Rural life is always slower to change than urban life… Maybe the fashions hit Hanoi and become plastered over each billboard the next day, while the same trend goes virtually unknown in Thanh Thuy. But the presence of young people will inevitably be a variable for change. As more young people in the rural areas take notice that there is a different world out there beyond their rice paddies and water buffalo, the change begins to happen. Sometimes it is demanded. I wonder what that looks like – young people abandoning the communes for city life and leaving the communes to their traditional ways… or the ideas and desires of a younger generation seeping into the rural communities and changing them from the inside.

The contrast is telling, and thought-provoking, and exquisite.

the first two days

Vietnam – it’s a place most often associated with a war that left a bitter taste in the mouth of recent American history. But simply being here reminds me that this country is so much more than a war zone. It is a place with its own incredibly rich cultural and religious and political history, things that are not easily forgotten by the Vietnamese people… it’s kind of difficult to forget one’s presidential past when every day school age children are paraded hrough the Ho Chi Minh mausoleum where they get the chance to see their former president’s embalmed body. (Government history is exciting, right kids?)

Anyway, Vietnam certainly has its own heritage, and self-awareness, and personality, and of course personality quirks.
The first couple days here have been very much marked by these quirks, making for a pretty hilarious time so far! Our very first impression of the country, right as we stepped off the bus, was witnessing a vehicle pass by that looked like it belonged in some sort of psychedelic festival parade… very unfamiliar music playing, very bright flowers waving, moving parts that didn’t seem to make any sense. As a group of twenty Americans coming across this Eastern float, we had to crack up. Turns out the day we arrived was the first day of the UN Festival of Vesak, the week-long Buddhist celebration that we happened to stumble into.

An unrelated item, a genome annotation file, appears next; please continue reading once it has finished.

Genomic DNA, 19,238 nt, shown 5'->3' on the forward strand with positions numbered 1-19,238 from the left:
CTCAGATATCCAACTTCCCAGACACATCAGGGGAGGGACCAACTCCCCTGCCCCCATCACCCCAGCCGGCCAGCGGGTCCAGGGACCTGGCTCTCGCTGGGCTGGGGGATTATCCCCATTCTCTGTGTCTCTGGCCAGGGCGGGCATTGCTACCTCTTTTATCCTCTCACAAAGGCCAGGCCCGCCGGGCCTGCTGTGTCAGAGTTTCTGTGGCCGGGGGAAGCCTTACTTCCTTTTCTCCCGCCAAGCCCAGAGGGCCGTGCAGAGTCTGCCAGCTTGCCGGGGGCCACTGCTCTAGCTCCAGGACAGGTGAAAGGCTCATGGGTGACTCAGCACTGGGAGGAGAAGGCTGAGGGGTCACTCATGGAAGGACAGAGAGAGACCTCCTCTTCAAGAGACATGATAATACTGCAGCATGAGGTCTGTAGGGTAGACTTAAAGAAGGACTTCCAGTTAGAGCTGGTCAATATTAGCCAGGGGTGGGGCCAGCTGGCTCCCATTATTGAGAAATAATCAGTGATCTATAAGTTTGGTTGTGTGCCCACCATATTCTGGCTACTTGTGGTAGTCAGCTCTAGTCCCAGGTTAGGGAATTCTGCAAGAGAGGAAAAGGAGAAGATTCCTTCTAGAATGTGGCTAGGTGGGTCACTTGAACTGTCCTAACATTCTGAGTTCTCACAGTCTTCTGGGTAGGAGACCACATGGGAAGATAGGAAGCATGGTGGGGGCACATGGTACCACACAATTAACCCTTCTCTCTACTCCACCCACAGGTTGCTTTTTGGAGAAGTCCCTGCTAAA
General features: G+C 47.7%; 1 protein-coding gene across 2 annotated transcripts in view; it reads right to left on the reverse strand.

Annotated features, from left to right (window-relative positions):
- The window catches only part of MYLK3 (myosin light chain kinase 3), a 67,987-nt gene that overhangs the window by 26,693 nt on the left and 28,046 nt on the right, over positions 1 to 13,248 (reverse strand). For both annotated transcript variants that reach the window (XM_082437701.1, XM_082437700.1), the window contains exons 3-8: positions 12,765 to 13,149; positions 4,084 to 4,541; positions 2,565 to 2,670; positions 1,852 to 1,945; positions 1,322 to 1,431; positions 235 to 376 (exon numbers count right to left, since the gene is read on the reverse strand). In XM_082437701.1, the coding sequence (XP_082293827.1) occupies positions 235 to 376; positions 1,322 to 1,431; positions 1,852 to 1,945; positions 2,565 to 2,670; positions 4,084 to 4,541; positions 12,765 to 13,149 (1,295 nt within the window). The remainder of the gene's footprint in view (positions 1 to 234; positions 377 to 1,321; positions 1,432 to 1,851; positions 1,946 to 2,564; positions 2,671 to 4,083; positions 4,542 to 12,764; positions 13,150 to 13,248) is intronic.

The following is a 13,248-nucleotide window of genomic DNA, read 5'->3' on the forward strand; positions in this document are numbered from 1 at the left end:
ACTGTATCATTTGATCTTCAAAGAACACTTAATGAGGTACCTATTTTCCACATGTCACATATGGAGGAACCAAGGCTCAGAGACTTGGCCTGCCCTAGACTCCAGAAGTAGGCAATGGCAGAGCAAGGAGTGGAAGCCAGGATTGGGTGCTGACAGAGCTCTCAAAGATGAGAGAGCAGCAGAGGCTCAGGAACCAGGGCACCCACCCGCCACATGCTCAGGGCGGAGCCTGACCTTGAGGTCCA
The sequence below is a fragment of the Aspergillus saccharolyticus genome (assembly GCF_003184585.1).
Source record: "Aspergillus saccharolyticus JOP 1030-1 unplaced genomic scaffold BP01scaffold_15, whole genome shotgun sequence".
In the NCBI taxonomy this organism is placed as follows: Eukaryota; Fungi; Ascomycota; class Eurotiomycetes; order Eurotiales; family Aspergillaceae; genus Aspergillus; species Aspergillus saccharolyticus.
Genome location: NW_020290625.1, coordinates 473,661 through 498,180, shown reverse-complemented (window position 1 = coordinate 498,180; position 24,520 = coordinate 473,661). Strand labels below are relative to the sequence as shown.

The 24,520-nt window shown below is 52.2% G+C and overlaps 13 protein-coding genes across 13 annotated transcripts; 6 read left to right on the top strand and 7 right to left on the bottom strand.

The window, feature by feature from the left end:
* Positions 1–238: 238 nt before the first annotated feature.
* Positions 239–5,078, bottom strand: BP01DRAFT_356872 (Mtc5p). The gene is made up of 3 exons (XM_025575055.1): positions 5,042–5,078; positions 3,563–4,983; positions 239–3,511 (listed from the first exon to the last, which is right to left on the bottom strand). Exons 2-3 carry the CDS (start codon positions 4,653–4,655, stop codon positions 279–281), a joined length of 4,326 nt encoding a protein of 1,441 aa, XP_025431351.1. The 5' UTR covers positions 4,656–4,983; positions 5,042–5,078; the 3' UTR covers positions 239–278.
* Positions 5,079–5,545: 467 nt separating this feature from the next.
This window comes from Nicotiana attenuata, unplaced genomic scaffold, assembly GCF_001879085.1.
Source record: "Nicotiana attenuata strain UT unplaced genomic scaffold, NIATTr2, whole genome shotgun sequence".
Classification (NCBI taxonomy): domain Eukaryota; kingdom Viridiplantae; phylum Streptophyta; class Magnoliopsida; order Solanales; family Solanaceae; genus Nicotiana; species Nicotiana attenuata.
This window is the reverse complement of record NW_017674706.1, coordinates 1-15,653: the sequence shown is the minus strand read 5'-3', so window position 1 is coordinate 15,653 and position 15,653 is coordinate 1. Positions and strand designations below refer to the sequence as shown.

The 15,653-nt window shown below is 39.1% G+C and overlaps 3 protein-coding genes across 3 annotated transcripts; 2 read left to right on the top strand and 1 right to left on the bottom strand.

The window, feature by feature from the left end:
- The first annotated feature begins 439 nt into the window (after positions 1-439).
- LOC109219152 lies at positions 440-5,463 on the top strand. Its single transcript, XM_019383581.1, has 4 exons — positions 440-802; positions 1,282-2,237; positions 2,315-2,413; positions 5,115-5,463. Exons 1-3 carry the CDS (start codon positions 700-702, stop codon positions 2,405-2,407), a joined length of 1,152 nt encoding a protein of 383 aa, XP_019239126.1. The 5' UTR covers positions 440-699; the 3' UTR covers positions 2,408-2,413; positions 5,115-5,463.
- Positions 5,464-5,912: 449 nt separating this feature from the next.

We’ve been stumbling into a lot of things these last couple days – a humidity that makes me wonder if a shower is really going to do much good, gutters that could use some love, streets filled with more motorbikes than I have ever seen in my life, a cacophony of loudspeaker/incessant honking/engines revving/people speaking a very tonal language, a quaint-looking market street that just happens to be dedicated to dog meat, a communal life that happens almost entirely outdoors, and definitely a lot of tourist traps. I have to give them credit though – after years of perfecting the art of snagging naive tourists, they’ve got it down. I’m learning to perfect our art of the counter-attack, mostly an “I’m sorry” in Vietnamese, which sounds like “KA ZOI!” There are others in our group who prefer the more direct “DAT QUA!” complete with astonished hand gestures, a sure sign that the ‘tantalizing’ items are way too expensive.

I guess my most overwhelming response to these first impressions of the country could be one of relief. Thank goodness that not everybody has bought into the concept of the American dream. I was a bit afraid that the people of Vietnam might have done that very thing, and that globalization might have taken its toll in the form of Westernization to the point of not really knowing who the Vietnamese are anymore. But so not the case for this place. Eastern identity has not been stamped out by any means. And it’s not just the pagodas and temples and pho and tofu and incense and cyclos and lotus flowers that make it so, although those have all reminded me of a beauty that is far from my own Western experience. Its Eastern identity is something that I am so excited to learn more of in the next three weeks, getting a glimpse into the workings of somewhere completely different than my comfort zone. I am relieved to see that much of our trip will come as a surprise.

jessica mast is in vietnam.

she smells lots of fish and sewage and incense burned for buddha, hears lots of motorbike engines and horns, sees lots of faces that remind her of her home in southeast fresno, tastes lots and lots and lots of rice, and feels like the streets of hanoi are exactly where she should be right now.

highlight of the day:
the hilarious irony of visiting the very somber and very magnificent ho chi minh mausoleum – in the middle of a crowd of vietnamese children grabbing the back of their neighbor’s shirts, or pants, or skirts, to keep them from getting too distracted and out of line while they toured.

really, what four year old wants to see their old president’s embalmed body inside a soviet-inspired box of marble?

more to come later. i love my life.